Commemorating the firm’s 40th anniversary in 2014 was both an accomplishment and a reaffirmation of Brandes Investment Partners’ commitment to value investing and to our clients. In this Q&A, founder and Chairman Charles Brandes, CFA, reflects on this important milestone, how he got started in the business and why value’s relevance remains intact today for long-term focused investors.
[ALSO SEE – Charles Brandes On Value]
- Solid roots in Graham-and-Dodd value investing principles—40 years of value, with many more to follow, based on an unwavering commitment.
- Buyers beware—some of today’s financially engineered products, are just old fish in new wrappings.
- Don’t forget about active equities—to potentially generate alpha and long-term wealth.
- Value is borderless—potentially undervalued opportunities can be found anywhere in the world.
- Commitment to our clients—our goal is to provide excellence in client service and outperform relevant benchmarks over the long term.
Charles Brande: Solid Roots in Graham-and-Dodd Investing Principles
Q: The firm marked its 40th anniversary in 2014. How different is value investing today than when you opened your doors?
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Charles Brandes – A: The world surrounding value investing has grown much more complicated. But the basic security analysis discipline that Ben Graham pioneered in the 1930s hasn’t changed. It’s a fundamentally objective technique of looking inside a business to estimate what it is worth over the long term compared to its stock price.
Q: Were you always a follower of Graham-and-Dodd principles?
Charles Brandes – A: I’m a convert. I started in the business in 1968, which was during the Go-Go Era and the Nifty 50. These were two very different but equally devastating stock bubbles that eventually led the country into dire economic times by 1973. As a young broker, I was completely turned off by the speculative nature that led up to the collapse. I loved investing, but really wanted to take all the guess work out of it. Once I was introduced to the logic and rational tenets of Graham-and-Dodd investing principles, I embraced them and never looked back.
Q: Was this before you met Benjamin Graham?
Charles Brandes – A: Yes, this was just before our introduction. I had studied Ben’s writings during my broker training, so I was familiar with his value approach, but I hadn’t embraced it totally. One day, out of the blue, Ben walked into my brokerage office in La Jolla, California, to open an account and buy a stock he believed was undervalued. The transaction took just a few minutes, but he stuck around at my request and we talked for a long time about value investing in the modern world. That first meeting, and subsequent chats with Ben over the next couple of years, changed my life. Value simply made total sense. I’m a math guy, so value gave me the rigorous, fundamental approach I was looking for. It wasn’t long afterward that I set out on my own to start my firm focused only on value investing.
Beware of Today’s Financially Engineered Products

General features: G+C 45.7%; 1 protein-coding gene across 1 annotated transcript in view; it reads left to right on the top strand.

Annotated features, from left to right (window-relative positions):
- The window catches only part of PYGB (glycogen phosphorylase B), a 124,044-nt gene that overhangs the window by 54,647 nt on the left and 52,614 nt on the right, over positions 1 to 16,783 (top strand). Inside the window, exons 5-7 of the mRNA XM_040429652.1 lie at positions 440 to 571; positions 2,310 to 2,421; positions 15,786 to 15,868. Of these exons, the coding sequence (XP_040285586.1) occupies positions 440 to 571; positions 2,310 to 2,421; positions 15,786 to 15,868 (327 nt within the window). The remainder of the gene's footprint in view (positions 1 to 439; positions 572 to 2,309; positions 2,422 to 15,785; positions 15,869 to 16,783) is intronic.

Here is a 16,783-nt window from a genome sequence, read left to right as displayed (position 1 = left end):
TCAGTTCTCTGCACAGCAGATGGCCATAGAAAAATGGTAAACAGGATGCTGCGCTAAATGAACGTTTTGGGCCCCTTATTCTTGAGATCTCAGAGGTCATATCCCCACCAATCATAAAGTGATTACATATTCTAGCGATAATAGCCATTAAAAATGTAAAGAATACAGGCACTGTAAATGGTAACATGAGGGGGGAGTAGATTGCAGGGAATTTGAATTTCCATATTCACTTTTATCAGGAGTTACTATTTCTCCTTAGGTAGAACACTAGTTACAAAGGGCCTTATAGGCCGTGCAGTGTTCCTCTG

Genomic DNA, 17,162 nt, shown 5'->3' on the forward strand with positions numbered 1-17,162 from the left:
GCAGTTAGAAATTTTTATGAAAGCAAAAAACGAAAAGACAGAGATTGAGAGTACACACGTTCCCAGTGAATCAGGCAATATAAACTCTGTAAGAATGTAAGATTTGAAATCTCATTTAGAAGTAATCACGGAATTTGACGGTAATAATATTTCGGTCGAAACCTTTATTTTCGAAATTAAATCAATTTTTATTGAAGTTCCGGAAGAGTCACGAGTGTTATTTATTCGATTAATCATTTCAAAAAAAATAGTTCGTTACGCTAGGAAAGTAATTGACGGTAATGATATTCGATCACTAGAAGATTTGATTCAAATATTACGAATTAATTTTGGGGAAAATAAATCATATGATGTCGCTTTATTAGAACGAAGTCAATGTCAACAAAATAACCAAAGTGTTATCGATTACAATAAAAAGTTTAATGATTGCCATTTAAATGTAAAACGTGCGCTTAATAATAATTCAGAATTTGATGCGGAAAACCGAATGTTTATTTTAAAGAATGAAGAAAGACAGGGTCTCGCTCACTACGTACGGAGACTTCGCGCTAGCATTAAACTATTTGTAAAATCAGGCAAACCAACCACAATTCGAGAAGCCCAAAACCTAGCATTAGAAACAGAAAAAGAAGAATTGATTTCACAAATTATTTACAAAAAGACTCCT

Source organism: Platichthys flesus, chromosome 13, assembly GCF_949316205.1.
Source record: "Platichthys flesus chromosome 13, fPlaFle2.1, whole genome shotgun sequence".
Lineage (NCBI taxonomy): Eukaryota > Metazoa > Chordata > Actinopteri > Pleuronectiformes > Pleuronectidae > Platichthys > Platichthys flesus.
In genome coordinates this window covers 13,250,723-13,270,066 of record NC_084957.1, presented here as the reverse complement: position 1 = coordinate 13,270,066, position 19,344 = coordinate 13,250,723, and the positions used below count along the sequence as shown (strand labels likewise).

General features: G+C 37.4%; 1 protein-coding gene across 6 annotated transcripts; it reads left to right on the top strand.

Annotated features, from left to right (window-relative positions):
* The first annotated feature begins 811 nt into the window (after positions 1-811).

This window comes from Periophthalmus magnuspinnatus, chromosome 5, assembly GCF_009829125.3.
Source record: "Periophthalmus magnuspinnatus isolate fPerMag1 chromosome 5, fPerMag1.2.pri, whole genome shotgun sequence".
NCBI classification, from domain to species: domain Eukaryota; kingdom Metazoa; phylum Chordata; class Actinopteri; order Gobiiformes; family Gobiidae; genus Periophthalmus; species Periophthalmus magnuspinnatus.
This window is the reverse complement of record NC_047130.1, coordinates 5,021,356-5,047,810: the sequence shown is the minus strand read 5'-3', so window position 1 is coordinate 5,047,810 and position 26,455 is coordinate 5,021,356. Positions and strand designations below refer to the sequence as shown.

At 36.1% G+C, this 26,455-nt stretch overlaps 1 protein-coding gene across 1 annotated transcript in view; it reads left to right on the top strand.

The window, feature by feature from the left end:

Q: What complicates the investment arena today compared to when you started in the business?
Charles Brandes – A: The continuous flood of financially engineered products has hyped up and confused investors. Alternatives, derivatives and hedge fund offerings are just the recent “hot dots” that are distracting many investors from their long-term mind-set. And most of the new and different investment approaches investors chase are the same old fishy offerings we’ve seen before. Unfortunately, by herding to these new offerings, investors—individual and institutional alike—may miss the potential benefits offered by real wealth-producing investment products built for the long term, such as equities.
Equity Investing: Potential for Alpha and Long-Term Wealth
Q: How does the ongoing flight from equities into alternative investments impact institutional and other investment portfolios?
Charles Brandes – A: I believe it will impact them poorly, if the trend continues. This so-called de-equitization could stymie longterm growth. The quest to control the downside tends to limit your upside. So, by dialing down on equities to address one type of risk—volatility—you create another risk—long-term underperformance. You can’t forget about alpha—not if you’re serious about producing wealth over the long term.
Q: Who should be concerned about de-equitization?
Charles Brandes – A: Practically everyone, whether you’re running a retirement plan or expect to benefit from one. Unless fiduciaries are willing to take on a little volatility risk in the short term, they may not meet their long-term obligations. We’re all living a lot longer and need to plan accordingly to generate income in retirement. In Canada, teachers are retiring in droves, living longer, and their public pension plan—the country’s third largest—has been facing funding shortfalls since 2003.2 They have over 120 centenarians on their payroll alone—that’s a long time to be collecting a pension from an underfunded plan.3 In Newfoundland alone, there are about 6,000 working teachers funding a public trust that supports about 8,500 retirees.4 In the United States, many Taft-Hartley plans are precariously underfunded as well. This concerns me, because it’s not going to change without a desire by fiduciaries to take action.
Q: Are some fiduciaries increasing equity exposure in their strategies?
Charles Brandes – A: Outside North America, some are starting. One example is Japan, which hosts the world’s largest pension plan and in the last few months announced plans to more than double its international equities exposure. Japan’s allocation represents $50 billion in U.S. stocks alone.5 Denmark’s Danica Pension is now jumping in as well. The scheme recently unveiled a first-ever strategy to invest some $10 billion kroner directly in companies.
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